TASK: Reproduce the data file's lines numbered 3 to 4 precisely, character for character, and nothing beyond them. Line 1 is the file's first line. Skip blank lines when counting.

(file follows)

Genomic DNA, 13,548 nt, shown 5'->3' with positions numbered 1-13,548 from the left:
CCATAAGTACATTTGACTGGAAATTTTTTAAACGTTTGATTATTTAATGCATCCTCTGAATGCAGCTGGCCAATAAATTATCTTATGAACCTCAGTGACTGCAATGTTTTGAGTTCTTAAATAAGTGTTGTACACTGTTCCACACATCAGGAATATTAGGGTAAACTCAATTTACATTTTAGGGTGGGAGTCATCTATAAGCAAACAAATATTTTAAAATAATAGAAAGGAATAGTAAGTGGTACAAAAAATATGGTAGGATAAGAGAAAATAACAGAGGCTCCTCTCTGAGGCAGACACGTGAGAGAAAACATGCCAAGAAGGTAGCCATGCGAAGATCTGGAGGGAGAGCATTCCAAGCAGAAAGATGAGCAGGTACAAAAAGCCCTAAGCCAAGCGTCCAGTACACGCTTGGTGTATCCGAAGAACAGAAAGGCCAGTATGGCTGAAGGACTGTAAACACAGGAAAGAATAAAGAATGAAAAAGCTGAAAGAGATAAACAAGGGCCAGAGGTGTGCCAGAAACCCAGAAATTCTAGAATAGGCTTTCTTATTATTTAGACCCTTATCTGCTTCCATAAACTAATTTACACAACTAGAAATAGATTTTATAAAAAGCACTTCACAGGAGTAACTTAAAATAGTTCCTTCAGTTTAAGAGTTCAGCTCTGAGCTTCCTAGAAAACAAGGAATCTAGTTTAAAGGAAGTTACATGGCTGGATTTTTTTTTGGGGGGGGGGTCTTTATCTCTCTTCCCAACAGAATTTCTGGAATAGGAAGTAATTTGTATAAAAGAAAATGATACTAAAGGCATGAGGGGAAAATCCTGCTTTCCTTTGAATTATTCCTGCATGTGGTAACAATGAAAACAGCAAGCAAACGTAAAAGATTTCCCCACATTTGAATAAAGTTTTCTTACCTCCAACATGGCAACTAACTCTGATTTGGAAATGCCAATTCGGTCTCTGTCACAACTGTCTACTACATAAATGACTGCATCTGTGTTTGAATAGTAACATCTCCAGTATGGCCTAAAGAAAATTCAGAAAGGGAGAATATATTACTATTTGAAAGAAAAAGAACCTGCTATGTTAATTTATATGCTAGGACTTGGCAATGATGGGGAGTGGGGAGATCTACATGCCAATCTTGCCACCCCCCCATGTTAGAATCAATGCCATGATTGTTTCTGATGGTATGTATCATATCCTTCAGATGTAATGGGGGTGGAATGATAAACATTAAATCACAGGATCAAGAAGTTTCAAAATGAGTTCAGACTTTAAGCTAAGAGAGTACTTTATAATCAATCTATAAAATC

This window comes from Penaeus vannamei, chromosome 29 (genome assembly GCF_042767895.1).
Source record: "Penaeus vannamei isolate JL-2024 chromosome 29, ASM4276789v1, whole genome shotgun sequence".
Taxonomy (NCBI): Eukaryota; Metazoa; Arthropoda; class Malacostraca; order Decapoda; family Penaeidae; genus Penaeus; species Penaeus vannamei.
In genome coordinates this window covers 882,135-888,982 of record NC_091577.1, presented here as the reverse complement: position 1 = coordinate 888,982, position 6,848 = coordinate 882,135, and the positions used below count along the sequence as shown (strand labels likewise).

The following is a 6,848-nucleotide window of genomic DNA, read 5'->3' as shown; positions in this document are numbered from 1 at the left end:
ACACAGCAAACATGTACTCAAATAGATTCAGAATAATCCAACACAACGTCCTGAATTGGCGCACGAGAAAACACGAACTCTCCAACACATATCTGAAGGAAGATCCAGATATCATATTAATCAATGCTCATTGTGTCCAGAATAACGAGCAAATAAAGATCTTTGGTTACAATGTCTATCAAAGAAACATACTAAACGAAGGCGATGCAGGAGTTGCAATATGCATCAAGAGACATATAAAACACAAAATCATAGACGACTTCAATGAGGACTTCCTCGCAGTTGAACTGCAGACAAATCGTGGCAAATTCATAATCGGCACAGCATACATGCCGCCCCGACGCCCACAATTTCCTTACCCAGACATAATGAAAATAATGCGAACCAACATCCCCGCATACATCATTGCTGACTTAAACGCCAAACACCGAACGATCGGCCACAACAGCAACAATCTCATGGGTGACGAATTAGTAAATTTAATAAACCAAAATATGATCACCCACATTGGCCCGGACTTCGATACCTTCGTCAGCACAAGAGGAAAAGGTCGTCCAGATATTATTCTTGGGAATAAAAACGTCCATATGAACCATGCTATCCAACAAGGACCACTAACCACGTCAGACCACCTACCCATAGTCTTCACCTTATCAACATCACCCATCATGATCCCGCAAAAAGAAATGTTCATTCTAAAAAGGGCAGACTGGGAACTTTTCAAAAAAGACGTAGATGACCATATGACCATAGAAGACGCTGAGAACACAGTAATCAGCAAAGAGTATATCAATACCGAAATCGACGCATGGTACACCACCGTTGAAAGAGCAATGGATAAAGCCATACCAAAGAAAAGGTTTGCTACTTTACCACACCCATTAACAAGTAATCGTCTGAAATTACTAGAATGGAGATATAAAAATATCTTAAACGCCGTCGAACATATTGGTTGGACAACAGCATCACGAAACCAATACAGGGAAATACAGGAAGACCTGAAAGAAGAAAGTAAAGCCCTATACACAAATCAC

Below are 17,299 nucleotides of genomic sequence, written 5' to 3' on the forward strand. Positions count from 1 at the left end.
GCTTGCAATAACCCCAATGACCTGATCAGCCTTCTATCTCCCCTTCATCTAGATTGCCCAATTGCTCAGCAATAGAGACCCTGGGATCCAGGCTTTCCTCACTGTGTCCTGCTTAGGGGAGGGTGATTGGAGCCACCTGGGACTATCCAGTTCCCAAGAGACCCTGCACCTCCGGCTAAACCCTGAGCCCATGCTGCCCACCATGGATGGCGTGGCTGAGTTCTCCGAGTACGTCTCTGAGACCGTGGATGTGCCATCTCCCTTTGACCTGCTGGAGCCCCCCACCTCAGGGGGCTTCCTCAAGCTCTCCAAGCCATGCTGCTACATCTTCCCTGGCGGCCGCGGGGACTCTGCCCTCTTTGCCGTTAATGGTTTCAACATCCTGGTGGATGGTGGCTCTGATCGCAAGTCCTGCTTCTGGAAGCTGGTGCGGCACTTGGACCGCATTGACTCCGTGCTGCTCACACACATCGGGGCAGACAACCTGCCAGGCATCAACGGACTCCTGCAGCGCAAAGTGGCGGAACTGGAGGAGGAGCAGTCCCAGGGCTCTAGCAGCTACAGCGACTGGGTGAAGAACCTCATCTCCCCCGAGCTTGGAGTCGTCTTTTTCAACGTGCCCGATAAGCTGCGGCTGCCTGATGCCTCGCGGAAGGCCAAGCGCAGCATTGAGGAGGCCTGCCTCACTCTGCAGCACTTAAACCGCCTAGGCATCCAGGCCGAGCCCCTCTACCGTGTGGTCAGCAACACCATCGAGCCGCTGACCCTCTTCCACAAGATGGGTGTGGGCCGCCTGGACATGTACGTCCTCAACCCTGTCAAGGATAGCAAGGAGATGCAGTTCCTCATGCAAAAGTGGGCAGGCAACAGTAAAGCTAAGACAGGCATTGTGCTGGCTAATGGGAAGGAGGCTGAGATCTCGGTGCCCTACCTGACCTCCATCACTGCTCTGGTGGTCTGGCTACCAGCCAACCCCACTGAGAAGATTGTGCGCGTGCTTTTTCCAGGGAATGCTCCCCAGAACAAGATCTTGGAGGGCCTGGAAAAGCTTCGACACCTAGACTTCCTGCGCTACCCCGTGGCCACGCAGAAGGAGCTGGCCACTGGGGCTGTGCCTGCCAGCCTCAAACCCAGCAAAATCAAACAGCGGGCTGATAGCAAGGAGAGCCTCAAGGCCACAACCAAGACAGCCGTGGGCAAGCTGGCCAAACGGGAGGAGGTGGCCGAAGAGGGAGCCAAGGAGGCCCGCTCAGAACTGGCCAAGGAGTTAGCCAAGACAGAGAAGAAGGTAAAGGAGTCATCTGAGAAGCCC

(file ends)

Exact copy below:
This window comes from Penaeus vannamei, chromosome 29 (genome assembly GCF_042767895.1).
Source record: "Penaeus vannamei isolate JL-2024 chromosome 29, ASM4276789v1, whole genome shotgun sequence".